Tuesday, April 21, 2009

Us v. Them, the false paradigm.

We as human beings make many separations in our philosophy, separations between people and animals, between people and people, between races, between cultures. Some separations are valid, some are less so, but we seem driven mentally to create them.

There has always been the 'us' versus 'not-us' paradigm, the us versus them rooted in early history when everything was a potential enemy or potential prey that was not part of our family. We developed instinctive aversion responses to people who were different because of the potential for carried diseases, and many other things, creating the 'uncanny valley' of robotics, where a being that appears human if it gives improper responses is less human than a corpse.

There is a large amount of research involved in humanity, and the way we separate people from each other, from socioeconomic classes, to skin colors, to the injured, sick, and dying, to criminals. Perhaps the greatest, and easiest to understand separation is that of the criminal from the society... or is it? "Those people" are no less people, and save for the plea bargain or judgment of their peers would not be considered criminal. Without the laws themselves that ensnared them, they would not be considered criminals. It is an artificial barrier, created as much by politics, as by truth.

Often, we as people create such artificial barriers to control that which we cannot understand, and refuse to attempt to try. By labeling them criminals, we separate ourselves irrevocably from them, by making the label permanent. We don't have to care about them, we can dehumanize them. The truth is, we judge most harshly those who seem... most similar to ourselves, but separated by small things.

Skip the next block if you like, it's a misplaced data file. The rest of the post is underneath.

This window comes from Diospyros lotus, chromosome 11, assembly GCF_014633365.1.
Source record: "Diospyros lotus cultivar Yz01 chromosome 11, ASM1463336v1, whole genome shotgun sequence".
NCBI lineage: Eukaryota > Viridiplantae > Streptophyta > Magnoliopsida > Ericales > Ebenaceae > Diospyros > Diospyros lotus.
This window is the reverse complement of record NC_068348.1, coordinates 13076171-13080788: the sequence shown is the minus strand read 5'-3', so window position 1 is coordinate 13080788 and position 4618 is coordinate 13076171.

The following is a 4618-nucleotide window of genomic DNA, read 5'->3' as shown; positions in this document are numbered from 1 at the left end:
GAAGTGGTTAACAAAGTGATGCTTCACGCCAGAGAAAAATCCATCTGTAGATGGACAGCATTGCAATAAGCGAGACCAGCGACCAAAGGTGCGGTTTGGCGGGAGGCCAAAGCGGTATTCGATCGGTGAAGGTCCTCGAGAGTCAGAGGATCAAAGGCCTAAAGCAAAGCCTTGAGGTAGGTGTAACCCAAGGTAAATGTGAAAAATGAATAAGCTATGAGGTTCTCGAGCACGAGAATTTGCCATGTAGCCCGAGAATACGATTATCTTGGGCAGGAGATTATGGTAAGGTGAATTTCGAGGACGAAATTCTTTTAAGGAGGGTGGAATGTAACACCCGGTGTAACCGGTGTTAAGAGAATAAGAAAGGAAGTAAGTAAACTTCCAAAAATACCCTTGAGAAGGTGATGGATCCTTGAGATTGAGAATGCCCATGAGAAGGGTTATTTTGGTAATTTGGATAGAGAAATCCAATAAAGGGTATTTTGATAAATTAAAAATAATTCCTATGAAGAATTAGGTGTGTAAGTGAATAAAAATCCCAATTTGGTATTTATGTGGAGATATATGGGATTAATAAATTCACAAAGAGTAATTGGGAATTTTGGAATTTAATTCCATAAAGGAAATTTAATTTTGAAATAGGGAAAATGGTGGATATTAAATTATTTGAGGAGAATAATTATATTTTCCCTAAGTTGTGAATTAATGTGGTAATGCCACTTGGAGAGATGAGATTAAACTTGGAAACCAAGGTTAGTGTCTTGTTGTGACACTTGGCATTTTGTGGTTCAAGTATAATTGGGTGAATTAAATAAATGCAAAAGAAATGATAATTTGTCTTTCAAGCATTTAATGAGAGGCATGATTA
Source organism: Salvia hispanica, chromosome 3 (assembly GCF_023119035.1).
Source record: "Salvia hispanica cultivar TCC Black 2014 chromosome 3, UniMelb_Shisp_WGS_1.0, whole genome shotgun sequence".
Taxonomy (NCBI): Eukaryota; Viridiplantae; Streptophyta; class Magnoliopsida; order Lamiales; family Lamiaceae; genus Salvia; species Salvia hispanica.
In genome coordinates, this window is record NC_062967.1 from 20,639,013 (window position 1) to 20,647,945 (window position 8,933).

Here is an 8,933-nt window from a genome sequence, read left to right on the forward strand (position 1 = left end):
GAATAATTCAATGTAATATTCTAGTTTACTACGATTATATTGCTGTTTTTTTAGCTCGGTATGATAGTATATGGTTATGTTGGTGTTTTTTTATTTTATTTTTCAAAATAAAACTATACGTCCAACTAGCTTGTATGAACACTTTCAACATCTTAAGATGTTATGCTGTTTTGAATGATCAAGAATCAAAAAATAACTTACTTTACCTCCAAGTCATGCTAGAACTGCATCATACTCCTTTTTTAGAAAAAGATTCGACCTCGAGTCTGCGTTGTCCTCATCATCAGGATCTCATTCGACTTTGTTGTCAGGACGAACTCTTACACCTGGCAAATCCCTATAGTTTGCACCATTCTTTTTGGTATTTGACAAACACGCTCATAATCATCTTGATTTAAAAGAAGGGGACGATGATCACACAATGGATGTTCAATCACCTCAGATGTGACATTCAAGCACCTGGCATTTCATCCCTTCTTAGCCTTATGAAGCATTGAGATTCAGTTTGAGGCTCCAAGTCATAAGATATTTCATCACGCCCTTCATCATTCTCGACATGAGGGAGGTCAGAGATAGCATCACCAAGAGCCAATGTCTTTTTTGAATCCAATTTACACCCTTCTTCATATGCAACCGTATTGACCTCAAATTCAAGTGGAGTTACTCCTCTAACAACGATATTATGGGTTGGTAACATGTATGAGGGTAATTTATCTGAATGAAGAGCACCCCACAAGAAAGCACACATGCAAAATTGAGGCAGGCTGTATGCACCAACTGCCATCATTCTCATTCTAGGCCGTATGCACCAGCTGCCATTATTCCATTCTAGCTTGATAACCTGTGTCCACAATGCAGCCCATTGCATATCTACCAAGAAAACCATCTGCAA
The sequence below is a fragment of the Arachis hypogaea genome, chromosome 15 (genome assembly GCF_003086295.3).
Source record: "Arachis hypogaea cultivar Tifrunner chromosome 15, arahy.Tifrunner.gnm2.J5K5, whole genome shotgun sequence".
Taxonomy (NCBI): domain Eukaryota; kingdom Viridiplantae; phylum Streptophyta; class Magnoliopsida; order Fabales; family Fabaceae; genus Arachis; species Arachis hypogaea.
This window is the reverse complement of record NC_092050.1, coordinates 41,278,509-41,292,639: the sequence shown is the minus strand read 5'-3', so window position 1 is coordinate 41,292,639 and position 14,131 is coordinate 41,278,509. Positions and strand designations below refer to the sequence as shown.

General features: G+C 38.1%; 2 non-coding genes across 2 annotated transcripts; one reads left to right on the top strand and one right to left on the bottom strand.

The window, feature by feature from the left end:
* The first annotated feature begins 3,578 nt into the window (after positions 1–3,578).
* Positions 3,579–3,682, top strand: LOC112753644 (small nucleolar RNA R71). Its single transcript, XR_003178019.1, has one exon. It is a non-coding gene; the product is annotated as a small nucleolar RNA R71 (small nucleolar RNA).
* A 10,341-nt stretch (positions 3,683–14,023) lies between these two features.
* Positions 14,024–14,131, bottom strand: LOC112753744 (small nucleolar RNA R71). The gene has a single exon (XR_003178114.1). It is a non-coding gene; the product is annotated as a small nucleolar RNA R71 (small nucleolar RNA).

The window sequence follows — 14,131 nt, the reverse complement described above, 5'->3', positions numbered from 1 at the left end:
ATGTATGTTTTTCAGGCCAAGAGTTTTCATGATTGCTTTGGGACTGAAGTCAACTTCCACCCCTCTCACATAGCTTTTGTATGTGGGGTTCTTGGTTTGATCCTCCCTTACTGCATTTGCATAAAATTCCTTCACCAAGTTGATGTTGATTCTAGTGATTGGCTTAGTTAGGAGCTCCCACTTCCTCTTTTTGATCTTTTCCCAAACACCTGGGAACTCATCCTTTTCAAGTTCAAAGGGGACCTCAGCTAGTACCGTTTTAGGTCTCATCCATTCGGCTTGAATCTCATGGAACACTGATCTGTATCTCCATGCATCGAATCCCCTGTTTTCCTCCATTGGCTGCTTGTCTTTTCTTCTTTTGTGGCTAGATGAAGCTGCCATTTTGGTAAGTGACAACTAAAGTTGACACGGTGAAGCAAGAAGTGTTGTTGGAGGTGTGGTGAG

Like the Uncanny Valley, it is that very similarity, coupled with differences that causes us to reject. It was a survival response, designed to fight plagues and problems from a distance, but it carries over into today. Our very psyche rejects that 'those people' could be like us, so we dehumanize them further, rationalize this dehumanization, and engage in their destruction, often because they... are too much like us, yet different.

Is this rational? Is it sane? We judge others by what we see within ourselves, and dehumanize and depersonalize them, to vent our own self-hatred upon them in the 'scapegoating' response. This does not change our problems, but it provides a sociological 'relief valve' that seemingly offers catharsis until our own inner problems reassert themselves. For those most rejecting of others, most rejecting of differences, most rejecting of people, it says that they have many inner problems that they cannot face. This is not a judgment upon them, but a reality which is true within all of us.

The truth of the 'us versus them' paradigm is that it is untrue. It is, and has always been... us versus us.

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